Cholera erupted in Haiti nine months after the 2010 earthquake and rights groups say UN peacekeepers are to blame. Will a lawsuit force the UN to compensate victims?
Dieu Nalio Chery/AP/File
The January 2010 earthquake that leveled large parts of Haiti and killed more than 200,000 people was met with a global outpouring of aid, supplies, and financial support for the poorest country in the Western Hemisphere. The rebuilding continues today.
But back in 2010, just nine months after the devastating quake, a cholera epidemic spread across the country, compounding the disaster. It has killed more than 8,300 Haitians and sickened more than 650,000, and has yet to be quashed.
Some advocacy groups say the leading organization behind the rebuilding is the same culprit behind the epidemic: the United Nations. Today, one group – the Boston-based Institute for Justice and Democracy in Haiti – filed suit in US federal court in New York to force the UN to compensate victims of the disease.
“Haiti today has the worst cholera epidemic in the world,” Ira Kurzban, one of the lead lawyers in the case, told a news conference in New York. “Cholera was brought to Haiti by the gross negligence and reckless conduct of the United Nations.”
Cholera had been unheard of in Haiti for nearly a century until Oct. 2010, when doctors reported seeing cases in Port-au-Prince and other surrounding areas. Epidemiologists later identified the strain of cholera that was afflicting people, tracing it back to a base for UN peacekeepers located on a tributary of the Artibonite River in Mirebalais, northeast of Port-au-Prince. The river is Haiti’s primary water source.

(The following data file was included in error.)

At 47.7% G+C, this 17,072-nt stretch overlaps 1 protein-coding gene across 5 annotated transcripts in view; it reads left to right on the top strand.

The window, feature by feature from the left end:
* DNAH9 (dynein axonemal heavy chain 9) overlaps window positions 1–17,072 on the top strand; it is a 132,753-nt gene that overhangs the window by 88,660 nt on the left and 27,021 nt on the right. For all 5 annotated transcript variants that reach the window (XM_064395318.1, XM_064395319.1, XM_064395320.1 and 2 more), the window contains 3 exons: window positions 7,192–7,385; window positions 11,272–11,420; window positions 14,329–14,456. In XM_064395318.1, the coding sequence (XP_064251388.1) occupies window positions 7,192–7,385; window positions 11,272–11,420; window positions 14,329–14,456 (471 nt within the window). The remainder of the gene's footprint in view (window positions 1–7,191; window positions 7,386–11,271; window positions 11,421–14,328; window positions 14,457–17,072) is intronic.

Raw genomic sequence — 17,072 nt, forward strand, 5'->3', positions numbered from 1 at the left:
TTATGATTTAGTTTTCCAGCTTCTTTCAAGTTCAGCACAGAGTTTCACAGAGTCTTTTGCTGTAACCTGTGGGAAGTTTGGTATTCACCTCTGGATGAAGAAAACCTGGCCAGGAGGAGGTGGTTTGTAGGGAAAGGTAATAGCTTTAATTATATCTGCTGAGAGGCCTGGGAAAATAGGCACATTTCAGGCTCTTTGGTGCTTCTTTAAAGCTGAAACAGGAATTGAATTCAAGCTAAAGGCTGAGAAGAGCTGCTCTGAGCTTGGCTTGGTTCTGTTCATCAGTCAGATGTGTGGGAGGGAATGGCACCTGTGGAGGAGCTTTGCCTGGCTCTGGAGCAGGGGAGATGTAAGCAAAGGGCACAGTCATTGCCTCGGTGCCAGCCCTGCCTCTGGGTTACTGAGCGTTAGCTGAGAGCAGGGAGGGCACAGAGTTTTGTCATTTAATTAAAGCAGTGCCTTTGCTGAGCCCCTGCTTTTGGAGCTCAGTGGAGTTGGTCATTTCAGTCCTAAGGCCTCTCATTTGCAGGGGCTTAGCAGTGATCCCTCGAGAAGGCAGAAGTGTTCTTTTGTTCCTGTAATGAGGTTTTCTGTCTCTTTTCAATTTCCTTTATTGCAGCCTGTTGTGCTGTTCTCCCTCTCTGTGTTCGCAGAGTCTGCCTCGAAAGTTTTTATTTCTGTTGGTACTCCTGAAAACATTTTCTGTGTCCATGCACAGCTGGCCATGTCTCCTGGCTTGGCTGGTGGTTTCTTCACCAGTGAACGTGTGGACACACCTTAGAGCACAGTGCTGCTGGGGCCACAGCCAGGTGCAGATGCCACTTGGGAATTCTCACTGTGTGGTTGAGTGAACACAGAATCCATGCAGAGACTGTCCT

The Institute for Justice and Democracy in Haiti and Haiti-based partner organization Bureau des Avocats Internationaux filed the suit, saying “overwhelming evidence” established that reckless disposal of human waste by UN peacekeepers created the epidemic. That conclusion has been buttressed by similar findings by the US Centers for Disease Control and Prevention.
The institute filed claims with the UN in November 2011, seeking compensation for victims and the installation of a new national water and sanitation system. But the world body dismissed the claims in February 2013 saying they were “not receivable” under international law that grants certain legal immunity and privileges to UN employees and requires the UN to come up with "appropriate modes of settlement" when it ends up in a legal dispute.
The UN press office had no immediate comment on the lawsuit. UN Secretary General Ban Ki-moon announced a $2.2 billion initiative in December 2012 to help eradicate cholera over the next decade in Haiti.
“Unfortunately, the United Nations has still not admitted its own culpability despite its own commission to investigate the sources of the epidemic,” Mr. Kurzban said. “Basically, the UN has stonewalled throughout this process.”